Nuclear protein in the virus

A class of complex proteins that combine proteins and nucleic acids. Exist in all creatures. Viruses are a very simple class of organisms whose chemical nature is nuclear proteins. Nuclear proteins in cells are mainly found in chromosomes and ribosomes. Since nucleic acids have DNA RNA, nuclear proteins are thus classified into DNA-nuclear proteins and RNA-nuclear proteins. DNA-nuclear proteins are mainly found in the nucleus, and RNA-nuclear proteins are mainly present in ribosomes. Many of the two types of nuclear proteins have similar physicochemical properties, can be dyed by basic dyes, are unstable, and are easily decomposed into nucleic acids and proteins under the action of heat or alkali.

Ribonucleoprotein

Ribonucleoprotein (RNP) refers to a nuclear protein containing RNA, a form in which nucleic acids and proteins are combined. Ribonucleoproteins include ribosomes, telomerase, and small nuclear RNP (snRNP). RNP plays an important role in the replication of influenza A. Ribosomes are also known as ribosome and ribonucleoprotein. A subcellular nuclear protein particle consisting of approximately equal amounts of ribonucleic acid (RNA, 35% to 55%) and protein (45% to 65%). It is a place for protein synthesis in cells. Multiple ribosomes can be joined in a string to form a polyribosome. Each ribonucleoprotein body is approximately spherical in shape and has a diameter of about 20 nm. It consists of two different subunits (large subunit and small subunit), which are non-covalently bonded by magnesium ions and other bonds. Four classes of ribonucleoprotein bodies have been identified: bacteria, plants, animals, and mitochondria, which are distinguished by their sedimentation coefficients for monomeric, subunit, and ribonucleoprotein RNA. The ribosome has two sites that bind to the transfer RNA (A and P) and can be attached to messenger RNA, (Rb).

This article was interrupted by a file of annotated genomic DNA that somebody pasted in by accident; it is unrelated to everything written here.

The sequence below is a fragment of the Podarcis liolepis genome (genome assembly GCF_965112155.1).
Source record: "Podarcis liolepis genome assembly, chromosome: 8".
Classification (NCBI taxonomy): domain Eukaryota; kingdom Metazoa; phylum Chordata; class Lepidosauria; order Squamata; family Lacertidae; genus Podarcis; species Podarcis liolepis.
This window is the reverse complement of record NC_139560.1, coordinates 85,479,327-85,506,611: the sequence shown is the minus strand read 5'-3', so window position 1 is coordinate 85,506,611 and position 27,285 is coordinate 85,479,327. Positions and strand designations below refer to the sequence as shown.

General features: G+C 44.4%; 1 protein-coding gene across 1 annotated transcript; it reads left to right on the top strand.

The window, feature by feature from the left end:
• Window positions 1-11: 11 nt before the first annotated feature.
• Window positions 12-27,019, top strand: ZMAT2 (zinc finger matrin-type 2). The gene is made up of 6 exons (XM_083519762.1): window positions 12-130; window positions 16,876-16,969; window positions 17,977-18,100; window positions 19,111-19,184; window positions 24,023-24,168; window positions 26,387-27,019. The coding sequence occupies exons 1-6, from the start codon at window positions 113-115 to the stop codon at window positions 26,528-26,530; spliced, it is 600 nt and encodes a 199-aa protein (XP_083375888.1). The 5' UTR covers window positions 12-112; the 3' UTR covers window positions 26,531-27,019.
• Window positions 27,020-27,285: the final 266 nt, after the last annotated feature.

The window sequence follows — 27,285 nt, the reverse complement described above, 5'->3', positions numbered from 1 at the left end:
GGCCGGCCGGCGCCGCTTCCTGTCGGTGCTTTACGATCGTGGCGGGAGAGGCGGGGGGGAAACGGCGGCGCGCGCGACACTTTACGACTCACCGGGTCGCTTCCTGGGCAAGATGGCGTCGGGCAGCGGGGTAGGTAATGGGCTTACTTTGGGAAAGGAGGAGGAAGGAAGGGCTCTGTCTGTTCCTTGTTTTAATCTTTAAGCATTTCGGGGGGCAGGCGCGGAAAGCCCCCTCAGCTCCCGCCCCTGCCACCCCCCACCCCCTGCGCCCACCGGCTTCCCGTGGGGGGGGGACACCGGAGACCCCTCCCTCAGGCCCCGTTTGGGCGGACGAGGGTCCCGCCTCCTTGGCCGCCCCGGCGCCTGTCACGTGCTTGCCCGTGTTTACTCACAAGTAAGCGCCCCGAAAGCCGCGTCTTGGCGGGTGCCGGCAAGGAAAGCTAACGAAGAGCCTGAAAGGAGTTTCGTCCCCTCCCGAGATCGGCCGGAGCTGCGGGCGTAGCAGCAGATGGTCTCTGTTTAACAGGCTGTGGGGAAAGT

Alpha-synuclein

Alpha-synuclein is a soluble protein expressed in the presynaptic system of the central nervous system and is closely related to the pathogenesis of Parkinson's disease. Alpha-synuclein is abnormally expressed and aggregated under the influence of various physiological and environmental factors. Through a series of biochemical reactions such as oxidative stress, it produces toxic effects on neurons and participates in the occurrence of Parkinson's disease. The understanding and research on the chemical nature of α-synuclein, the mechanism of aggregation and its influencing factors will be very beneficial to the prevention and treatment of Parkinson's disease. Alpha-synuclein is a soluble protein widely distributed in the brain tissue of healthy people. It is the most important protein in the pathogenesis of Parkinson's disease, because it is the main structural component of Lewy bodies, and α-synuclein aggregation is closely related to the formation of Lewy bodies and the death of dopaminergic neurons.

Reference:

1. Freitas N.; et al. Mechanisms and signals for the nuclear import of proteins. Current Genomics. 2009,10 (8): 550–557.